How do you stop tooth decay in children?
As dentists, we get it: You wish your kids came with an owner’s manual. There’s so much you need to know and do to safeguard their health. And it helps to start when they’re young: By encouraging healthy dental care now, you set them up for a lifetime of healthy teeth and beautiful smiles.
We applaud you for taking the effort to learn more about your children’s dental health. It’s never too early to take them to a dentist — we recommend bringing in babies when their teeth start coming in, or at their first birthday. Early prevention is key to setting them on the path to great dental health. It’s the secret to developing a smile you and your dentist can be proud of.
Here’s what you need to know to help your children maintain beautiful smiles — how to stop tooth decay in children.
When Should Kids Start Brushing?
The truth is great dental care begins early — before a baby’s first tooth appears. You might not see the tooth, but a child’s teeth first begin to form in the second trimester of pregnancy, below the gumline. Believe it or not, but your child has 20 primary teeth the minute they’re born, many of which are fully developed in the jawbone.
That’s why we recommend cleaning babies’ gums with a clean, damp washcloth to clear away harmful bacteria — even before a baby starts teething. Once they have teeth, dentists recommend brushing your baby’s new teeth with an infant toothbrush. All it takes is a speck of toothpaste designed for babies. We recommend using fluoride toothpaste when a child can spit the paste out of their mouth.
Watch Sleeping with a Bottle
There are sugars in both formula and breast milk that can be harmful to a child’s teeth. Avoid letting them sleep with a bottle at night. Mouth bacteria can actually produce acids from the milk that can cause baby bottle tooth decay. By the age of 12 months, begin switching your child to a cup. At this age, frequent bottle feedings increase your child’s risk of tooth decay.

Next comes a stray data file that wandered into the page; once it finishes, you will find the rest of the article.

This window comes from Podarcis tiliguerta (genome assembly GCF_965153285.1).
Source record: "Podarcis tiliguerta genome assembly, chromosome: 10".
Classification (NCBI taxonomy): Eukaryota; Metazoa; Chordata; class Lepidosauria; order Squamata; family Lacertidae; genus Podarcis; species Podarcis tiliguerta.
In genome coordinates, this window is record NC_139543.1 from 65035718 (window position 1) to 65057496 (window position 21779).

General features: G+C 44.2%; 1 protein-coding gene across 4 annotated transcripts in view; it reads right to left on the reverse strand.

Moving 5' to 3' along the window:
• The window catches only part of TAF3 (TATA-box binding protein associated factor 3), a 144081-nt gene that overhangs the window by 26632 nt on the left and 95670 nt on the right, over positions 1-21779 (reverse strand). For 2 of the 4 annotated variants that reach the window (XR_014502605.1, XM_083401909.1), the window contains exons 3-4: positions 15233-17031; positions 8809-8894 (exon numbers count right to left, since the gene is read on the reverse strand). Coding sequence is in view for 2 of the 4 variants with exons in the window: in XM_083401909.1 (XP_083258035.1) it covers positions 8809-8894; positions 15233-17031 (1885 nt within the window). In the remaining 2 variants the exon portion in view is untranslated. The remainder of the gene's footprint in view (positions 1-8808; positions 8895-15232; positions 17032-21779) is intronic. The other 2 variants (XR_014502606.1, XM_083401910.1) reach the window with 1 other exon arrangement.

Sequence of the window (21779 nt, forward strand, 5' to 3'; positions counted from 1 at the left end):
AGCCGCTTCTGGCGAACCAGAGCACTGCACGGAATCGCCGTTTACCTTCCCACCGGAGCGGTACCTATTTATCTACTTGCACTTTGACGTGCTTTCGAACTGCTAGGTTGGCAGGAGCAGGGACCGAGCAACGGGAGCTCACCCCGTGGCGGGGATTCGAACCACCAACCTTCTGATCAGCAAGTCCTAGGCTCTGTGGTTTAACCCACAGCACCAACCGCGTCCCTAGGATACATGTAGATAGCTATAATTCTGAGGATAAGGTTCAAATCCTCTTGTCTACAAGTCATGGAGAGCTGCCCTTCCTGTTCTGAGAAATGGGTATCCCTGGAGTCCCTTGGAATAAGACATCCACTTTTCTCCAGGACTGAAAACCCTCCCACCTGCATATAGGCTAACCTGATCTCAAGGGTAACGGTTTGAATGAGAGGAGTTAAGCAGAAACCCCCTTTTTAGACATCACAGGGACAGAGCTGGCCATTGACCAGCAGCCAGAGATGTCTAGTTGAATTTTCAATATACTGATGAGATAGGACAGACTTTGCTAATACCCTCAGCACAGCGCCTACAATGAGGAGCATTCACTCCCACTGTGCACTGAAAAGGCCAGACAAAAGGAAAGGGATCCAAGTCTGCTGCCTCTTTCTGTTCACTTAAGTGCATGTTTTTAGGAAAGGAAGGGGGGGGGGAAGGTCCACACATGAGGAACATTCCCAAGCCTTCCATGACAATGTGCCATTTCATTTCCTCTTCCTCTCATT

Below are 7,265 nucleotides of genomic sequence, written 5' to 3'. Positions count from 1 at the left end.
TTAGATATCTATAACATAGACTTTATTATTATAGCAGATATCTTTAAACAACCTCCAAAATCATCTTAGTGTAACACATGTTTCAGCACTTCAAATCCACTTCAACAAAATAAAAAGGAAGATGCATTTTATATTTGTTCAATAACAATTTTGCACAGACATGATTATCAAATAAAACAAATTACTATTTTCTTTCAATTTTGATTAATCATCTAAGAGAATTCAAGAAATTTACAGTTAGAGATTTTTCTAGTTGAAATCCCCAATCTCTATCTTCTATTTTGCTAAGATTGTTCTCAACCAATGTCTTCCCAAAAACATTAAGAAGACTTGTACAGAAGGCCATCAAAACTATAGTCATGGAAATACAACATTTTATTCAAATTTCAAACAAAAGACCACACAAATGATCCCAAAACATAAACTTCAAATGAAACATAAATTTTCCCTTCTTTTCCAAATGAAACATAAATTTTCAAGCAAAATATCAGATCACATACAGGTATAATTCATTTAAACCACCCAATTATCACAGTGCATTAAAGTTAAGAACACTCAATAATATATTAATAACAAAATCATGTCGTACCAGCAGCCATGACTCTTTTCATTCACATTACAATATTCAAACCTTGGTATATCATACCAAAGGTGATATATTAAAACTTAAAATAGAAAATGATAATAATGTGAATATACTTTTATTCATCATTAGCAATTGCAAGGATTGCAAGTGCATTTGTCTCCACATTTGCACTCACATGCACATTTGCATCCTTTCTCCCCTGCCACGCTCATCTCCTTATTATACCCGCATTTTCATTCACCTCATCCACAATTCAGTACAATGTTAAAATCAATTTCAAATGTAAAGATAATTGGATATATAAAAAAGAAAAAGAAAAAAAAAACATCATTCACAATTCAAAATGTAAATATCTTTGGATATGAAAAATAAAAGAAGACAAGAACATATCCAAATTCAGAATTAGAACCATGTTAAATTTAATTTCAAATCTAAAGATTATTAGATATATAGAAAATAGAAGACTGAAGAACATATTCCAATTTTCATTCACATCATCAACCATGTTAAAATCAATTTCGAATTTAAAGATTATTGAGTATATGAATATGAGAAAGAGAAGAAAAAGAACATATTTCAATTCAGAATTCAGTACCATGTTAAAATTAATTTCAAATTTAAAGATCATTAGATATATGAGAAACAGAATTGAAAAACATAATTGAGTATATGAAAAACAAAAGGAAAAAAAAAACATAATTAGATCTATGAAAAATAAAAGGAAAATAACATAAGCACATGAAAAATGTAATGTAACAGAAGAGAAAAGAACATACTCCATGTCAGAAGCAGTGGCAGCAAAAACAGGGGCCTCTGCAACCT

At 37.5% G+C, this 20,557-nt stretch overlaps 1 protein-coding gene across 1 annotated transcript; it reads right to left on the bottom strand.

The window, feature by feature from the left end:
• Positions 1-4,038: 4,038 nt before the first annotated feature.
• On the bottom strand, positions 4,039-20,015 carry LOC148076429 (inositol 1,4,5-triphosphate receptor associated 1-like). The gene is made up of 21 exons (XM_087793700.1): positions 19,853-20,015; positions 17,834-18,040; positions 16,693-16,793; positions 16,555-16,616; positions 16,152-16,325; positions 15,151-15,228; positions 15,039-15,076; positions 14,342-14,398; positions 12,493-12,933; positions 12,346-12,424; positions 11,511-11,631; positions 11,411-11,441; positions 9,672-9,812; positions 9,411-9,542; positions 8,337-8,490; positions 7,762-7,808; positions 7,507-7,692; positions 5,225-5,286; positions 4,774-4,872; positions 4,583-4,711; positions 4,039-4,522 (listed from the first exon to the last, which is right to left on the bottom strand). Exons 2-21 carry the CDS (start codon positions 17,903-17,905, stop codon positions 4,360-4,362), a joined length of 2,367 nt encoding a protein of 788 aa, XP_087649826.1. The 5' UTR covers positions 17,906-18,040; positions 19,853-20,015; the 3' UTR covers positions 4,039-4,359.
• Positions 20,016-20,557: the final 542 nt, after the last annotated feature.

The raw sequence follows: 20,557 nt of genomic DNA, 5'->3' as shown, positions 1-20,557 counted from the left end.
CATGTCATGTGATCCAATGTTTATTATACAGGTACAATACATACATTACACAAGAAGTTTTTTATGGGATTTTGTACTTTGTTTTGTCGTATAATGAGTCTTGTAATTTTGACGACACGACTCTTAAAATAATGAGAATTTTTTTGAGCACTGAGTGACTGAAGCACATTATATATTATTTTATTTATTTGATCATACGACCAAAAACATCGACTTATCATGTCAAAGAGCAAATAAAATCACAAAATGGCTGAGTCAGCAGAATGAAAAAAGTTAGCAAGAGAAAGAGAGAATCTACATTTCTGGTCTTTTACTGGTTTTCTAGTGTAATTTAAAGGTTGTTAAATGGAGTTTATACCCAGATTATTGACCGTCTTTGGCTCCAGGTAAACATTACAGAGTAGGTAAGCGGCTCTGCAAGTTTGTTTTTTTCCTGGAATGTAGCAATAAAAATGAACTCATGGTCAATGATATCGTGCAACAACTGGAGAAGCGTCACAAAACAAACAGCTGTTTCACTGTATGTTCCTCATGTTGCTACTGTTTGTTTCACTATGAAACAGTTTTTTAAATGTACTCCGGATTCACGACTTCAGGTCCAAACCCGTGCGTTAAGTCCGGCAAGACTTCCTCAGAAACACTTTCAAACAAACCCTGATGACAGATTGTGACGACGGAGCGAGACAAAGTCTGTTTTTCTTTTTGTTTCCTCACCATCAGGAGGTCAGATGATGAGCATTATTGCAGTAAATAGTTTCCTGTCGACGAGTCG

Take Advantage of Fluoride
Fluoride is one of your best defenses against tooth decay in children. In fact, it can even reverse tooth decay in the early stages, according to the National Institute of Dental and Craniofacial Research. Fluoride is a perfectly natural and safe mineral that helps remineralize and strengthen teeth. At our dental office in Middleburg Heights, we provide fluoride treatments to both children and adults.
Dentists also recommend encouraging children to drink plenty of tap water (over bottled water). Many municipalities including Middleburg Heights and Cleveland supplement their city’s water supplies with fluoride. Drinking simple tap water is actually great for your teeth and dental health.
Give Your Children Dental Sealants
Sealants deliver a protective coating to teeth, providing a smooth surface to cover up the nooks and crannies of back teeth. This prevents bacteria and plaque from getting stuck to the uneven surface of the molars.
You’re probably aware of how bad soft drinks are for your kids’ teeth. (There are as many as 10 teaspoons of sugar in a single glass of soda pop!) But did you know that juice can also be hard on kids’ teeth? Juice isn’t a part of a healthy diet. It doesn’t have the healthy fiber of fruit and it packs more calories and sugar. Juice is also absorbed differently. Many so-called juices are actually little more than water, a little juice flavor, and loads of sugar. Juice can also be highly acidic, which is hard on children’s teeth.
When you give your kids juice, dentists recommend you water it down. The American Academy of Pediatrics advises no more than 4 fl oz (120 mL) to 6 fl oz (180 mL) of 100% fruit juice a day for children 1 to 6 years old (roughly ½ cup to ¾ cup).
Brush Kids’ Teeth Regularly
You know how important it is to brush. Dentists recommend that kids and adults brush their teeth twice a day for two-minute each time. It can be challenging to get kids to brush, but moms and dads have their tricks. Get your child a fun toothbrush. Use a toothbrushing app that makes a game out of brushing and times how long they brush. Set a regular time for brushing (right after breakfast and as part of the bedtime routine).